Deciphering climatic history from lake sediments

Sherilyn C. Fritz

Research output: Contribution to journalReview articlepeer-review

98 Scopus citations


Reconstructing climate from lake sediments can be challenging, because the response of lakes and various components of lake systems are mediated by non-climatic factors, such as geomorphic and hydrologic stetting. As a result, the magnitude of lake response to climatic forcing may be non-linear. In addition, changes in the lake system associated with the aging process or non-climatic influences may alter the response to a given climate perturbation. These non-linear and non-stationary characteristics can produce spatial heterogeneity in the pattern and timing of inferred change. One approach for generating regionally robust climatic interpretations from lakes is to increase coordinated efforts to generate and synthesize large data sets, so that localized influences can be more clearly distinguished from broad-scale regional patterns. This approach will be most successful for evaluating climate variation at multi-decadal or longer temporal scales; the climatic interpretation of higher frequency limnological variation can be more complicated, because of dating uncertainties and differential response times of individual proxies and systems.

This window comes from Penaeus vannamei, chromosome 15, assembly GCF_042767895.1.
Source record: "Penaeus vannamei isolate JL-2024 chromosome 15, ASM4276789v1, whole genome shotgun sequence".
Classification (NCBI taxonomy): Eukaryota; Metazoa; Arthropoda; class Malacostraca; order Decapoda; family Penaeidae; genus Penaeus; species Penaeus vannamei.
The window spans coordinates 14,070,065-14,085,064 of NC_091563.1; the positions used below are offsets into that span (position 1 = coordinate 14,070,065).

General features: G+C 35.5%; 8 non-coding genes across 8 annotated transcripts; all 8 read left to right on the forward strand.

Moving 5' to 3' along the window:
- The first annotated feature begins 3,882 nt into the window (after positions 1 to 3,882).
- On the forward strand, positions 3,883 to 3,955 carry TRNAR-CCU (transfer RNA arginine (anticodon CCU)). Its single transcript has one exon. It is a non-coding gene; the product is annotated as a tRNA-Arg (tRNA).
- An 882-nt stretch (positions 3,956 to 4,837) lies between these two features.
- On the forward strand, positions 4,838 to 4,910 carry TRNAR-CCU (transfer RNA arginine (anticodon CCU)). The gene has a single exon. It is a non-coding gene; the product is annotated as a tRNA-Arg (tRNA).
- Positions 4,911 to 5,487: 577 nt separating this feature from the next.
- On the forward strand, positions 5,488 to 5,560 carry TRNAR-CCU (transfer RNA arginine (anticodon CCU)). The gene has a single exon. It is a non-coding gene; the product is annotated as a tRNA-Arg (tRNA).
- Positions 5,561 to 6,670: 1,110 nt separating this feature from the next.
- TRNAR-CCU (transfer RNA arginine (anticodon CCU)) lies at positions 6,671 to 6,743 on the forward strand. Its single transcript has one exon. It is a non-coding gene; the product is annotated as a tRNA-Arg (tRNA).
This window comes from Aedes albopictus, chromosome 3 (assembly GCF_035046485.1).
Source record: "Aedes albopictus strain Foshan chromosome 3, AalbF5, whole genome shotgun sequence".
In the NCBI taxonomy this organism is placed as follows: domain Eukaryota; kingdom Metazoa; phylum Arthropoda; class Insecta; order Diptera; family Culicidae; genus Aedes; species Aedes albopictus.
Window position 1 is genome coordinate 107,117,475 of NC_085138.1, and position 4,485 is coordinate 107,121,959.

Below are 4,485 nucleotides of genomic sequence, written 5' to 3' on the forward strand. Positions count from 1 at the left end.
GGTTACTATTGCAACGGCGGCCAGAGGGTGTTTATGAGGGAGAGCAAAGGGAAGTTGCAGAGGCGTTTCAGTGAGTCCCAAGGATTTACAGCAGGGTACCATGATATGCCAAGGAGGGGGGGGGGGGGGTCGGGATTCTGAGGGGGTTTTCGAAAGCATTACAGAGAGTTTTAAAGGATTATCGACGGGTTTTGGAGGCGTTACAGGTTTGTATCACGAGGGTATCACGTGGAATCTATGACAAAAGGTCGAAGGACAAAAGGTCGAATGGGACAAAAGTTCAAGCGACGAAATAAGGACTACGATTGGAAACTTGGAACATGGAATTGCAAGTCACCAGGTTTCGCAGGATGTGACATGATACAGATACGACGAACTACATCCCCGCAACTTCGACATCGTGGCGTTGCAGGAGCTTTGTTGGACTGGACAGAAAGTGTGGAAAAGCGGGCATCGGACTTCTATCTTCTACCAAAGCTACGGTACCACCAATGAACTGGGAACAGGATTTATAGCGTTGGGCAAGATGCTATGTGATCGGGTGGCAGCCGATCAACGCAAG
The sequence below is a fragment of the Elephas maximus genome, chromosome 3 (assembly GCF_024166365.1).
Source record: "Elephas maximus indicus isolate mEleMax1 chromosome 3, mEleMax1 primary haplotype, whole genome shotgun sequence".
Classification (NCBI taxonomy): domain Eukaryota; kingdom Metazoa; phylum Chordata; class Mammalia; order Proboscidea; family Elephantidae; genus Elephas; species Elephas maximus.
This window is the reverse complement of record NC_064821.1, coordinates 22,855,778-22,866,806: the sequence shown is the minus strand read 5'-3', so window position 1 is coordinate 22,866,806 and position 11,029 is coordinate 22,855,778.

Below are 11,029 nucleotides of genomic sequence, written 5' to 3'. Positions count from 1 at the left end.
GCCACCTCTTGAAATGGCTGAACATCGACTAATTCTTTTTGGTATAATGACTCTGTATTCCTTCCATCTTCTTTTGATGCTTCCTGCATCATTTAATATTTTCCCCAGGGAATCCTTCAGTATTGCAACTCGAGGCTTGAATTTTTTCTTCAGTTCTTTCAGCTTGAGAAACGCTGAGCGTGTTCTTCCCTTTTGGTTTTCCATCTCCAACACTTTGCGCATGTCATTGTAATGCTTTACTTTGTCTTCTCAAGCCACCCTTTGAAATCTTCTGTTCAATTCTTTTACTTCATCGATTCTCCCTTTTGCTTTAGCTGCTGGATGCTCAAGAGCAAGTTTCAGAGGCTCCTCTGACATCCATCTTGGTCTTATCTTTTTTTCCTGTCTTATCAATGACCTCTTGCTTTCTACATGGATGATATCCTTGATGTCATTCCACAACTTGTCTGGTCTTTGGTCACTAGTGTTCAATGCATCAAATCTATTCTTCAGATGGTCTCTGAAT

Original languageEnglish (US)
Pages (from-to)5-16
Number of pages12
JournalJournal of Paleolimnology
Issue number1
StatePublished - Jan 2008

Bibliographical note

Funding Information:
Acknowledgments I thank John Smol and Bill Last for encouraging me to submit this manuscript and Frank Aeby, Erik Ekdahl, Jeffery Stone, and Karlyn Westover for assistance with figures. A Bullard Fellowship at Harvard Forest (Harvard University) and NSF Grant EAR-0602154 provided partial support during the writing of this paper.

Copyright 2008 Elsevier B.V., All rights reserved.


  • Lake-level change
  • Lakes
  • Paleoclimate
  • Paleohydrology
  • Paleolimnology
  • Salinity


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